In economic policy, austerity is a set of political-economic policies that aim to reduce government budget deficits through spending cuts, tax increases, or a combination of both. There are three primary types of austerity measures: higher taxes to fund spending, raising taxes while cutting spending, and lower taxes and lower government spending. Austerity measures are often used by governments that find it difficult to borrow or meet their existing obligations to pay back loans. The measures are meant to reduce the budget deficit by bringing government revenues closer to expenditures. Proponents of these measures state that this reduces the amount of borrowing required and may also demonstrate a government's fiscal discipline to creditors and credit rating agencies and make borrowing easier and cheaper as a result.
In most macroeconomic models, austerity policies which reduce government spending lead to increased unemployment in the short term. These reductions in employment usually occur directly in the public sector and indirectly in the private sector. Where austerity policies are enacted using tax increases, these can reduce consumption by cutting household disposable income. Reduced government spending can reduce gross domestic product (GDP) growth in the short term as government expenditure is itself a component of GDP. In the longer term, reduced government spending can reduce GDP growth if, for example, cuts to education spending leave a country's workforce less able to do high-skilled jobs or if cuts to infrastructure investment impose greater costs on business than they saved through lower taxes. In both cases, if reduced government spending leads to reduced GDP growth, austerity may lead to a higher debt-to-GDP ratio than the alternative of the government running a higher budget deficit. In the aftermath of the Great Recession, austerity measures in many European countries were followed by rising unemployment and slower GDP growth. The result was increased debt-to-GDP ratios despite reductions in budget deficits.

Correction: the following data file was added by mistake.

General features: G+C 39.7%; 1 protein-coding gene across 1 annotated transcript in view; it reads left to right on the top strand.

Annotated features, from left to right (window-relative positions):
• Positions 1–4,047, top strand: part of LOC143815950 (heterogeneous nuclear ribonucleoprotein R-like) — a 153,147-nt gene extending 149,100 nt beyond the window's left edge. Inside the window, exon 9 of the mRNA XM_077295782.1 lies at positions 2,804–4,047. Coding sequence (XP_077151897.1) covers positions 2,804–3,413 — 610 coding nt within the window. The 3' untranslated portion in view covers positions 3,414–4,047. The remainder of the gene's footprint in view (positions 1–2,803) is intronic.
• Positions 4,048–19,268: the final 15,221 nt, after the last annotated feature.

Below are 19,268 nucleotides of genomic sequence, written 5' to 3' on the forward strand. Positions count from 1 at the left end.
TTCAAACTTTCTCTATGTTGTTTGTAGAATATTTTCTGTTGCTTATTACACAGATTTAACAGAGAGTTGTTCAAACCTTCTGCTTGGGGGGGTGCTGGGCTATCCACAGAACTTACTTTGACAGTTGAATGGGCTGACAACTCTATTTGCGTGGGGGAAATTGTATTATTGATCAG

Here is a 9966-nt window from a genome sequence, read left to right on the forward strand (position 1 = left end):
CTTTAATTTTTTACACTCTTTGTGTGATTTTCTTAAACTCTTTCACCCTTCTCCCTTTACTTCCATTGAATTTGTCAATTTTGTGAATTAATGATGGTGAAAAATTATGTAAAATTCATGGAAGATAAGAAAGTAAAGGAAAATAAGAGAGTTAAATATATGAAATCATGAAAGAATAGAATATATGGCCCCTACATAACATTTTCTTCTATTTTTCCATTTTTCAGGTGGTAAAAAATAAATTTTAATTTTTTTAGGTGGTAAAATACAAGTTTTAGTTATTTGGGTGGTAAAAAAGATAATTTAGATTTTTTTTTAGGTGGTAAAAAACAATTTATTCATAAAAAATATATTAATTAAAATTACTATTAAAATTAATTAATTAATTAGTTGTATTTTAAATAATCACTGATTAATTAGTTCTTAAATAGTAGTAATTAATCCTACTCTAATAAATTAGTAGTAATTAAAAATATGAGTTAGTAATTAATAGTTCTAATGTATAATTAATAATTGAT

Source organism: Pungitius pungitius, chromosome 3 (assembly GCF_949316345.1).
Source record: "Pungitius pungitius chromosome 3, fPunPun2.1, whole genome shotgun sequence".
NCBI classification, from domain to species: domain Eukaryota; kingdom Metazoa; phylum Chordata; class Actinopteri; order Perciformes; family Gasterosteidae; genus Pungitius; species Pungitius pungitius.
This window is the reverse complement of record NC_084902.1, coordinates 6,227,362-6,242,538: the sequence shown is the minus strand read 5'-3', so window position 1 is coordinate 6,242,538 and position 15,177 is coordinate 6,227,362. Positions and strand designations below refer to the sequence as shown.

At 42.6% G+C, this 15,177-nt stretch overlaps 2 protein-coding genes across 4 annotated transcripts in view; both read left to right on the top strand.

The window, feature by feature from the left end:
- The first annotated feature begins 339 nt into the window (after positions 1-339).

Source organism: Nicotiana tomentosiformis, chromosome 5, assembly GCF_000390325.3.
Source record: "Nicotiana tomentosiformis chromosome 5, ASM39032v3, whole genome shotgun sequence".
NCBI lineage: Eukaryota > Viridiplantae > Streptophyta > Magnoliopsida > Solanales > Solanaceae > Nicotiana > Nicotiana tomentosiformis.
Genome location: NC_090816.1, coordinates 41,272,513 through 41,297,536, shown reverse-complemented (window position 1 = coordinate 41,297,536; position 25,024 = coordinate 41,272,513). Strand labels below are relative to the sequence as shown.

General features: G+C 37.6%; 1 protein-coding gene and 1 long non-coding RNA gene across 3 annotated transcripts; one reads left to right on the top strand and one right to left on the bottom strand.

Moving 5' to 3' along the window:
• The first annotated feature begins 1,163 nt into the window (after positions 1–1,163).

Theoretically in some cases, particularly when the output gap is low, austerity can have the opposite effect and stimulate economic growth. For example, when an economy is operating at or near capacity, higher short-term deficit spending (stimulus) can cause interest rates to rise, resulting in a reduction in private investment, which in turn reduces economic growth. Where there is excess capacity, the stimulus can result in an increase in employment and output. Alberto Alesina, Carlo Favero, and Francesco Giavazzi argue that austerity can be expansionary in situations where government reduction in spending is offset by greater increases in aggregate demand (private consumption, private investment, and exports).